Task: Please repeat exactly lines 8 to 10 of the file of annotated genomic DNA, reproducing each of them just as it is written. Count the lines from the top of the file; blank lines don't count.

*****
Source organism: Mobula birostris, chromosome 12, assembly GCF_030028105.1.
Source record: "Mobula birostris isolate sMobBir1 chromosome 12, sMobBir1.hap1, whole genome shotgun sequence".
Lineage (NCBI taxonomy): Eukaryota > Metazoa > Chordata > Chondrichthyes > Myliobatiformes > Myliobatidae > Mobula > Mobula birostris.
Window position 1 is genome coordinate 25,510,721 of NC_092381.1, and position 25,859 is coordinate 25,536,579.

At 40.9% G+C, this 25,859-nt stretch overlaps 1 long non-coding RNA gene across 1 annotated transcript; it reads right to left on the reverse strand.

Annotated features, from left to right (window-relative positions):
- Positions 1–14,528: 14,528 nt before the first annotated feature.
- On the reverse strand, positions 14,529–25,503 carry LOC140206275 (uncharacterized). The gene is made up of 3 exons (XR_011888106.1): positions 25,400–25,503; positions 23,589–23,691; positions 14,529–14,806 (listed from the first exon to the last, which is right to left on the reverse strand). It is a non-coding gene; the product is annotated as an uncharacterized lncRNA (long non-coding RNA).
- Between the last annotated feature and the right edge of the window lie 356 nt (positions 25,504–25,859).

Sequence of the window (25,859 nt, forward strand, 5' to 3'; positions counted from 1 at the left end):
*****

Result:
- On the reverse strand, positions 14,529–25,503 carry LOC140206275 (uncharacterized). The gene is made up of 3 exons (XR_011888106.1): positions 25,400–25,503; positions 23,589–23,691; positions 14,529–14,806 (listed from the first exon to the last, which is right to left on the reverse strand). It is a non-coding gene; the product is annotated as an uncharacterized lncRNA (long non-coding RNA).
- Between the last annotated feature and the right edge of the window lie 356 nt (positions 25,504–25,859).

Sequence of the window (25,859 nt, forward strand, 5' to 3'; positions counted from 1 at the left end):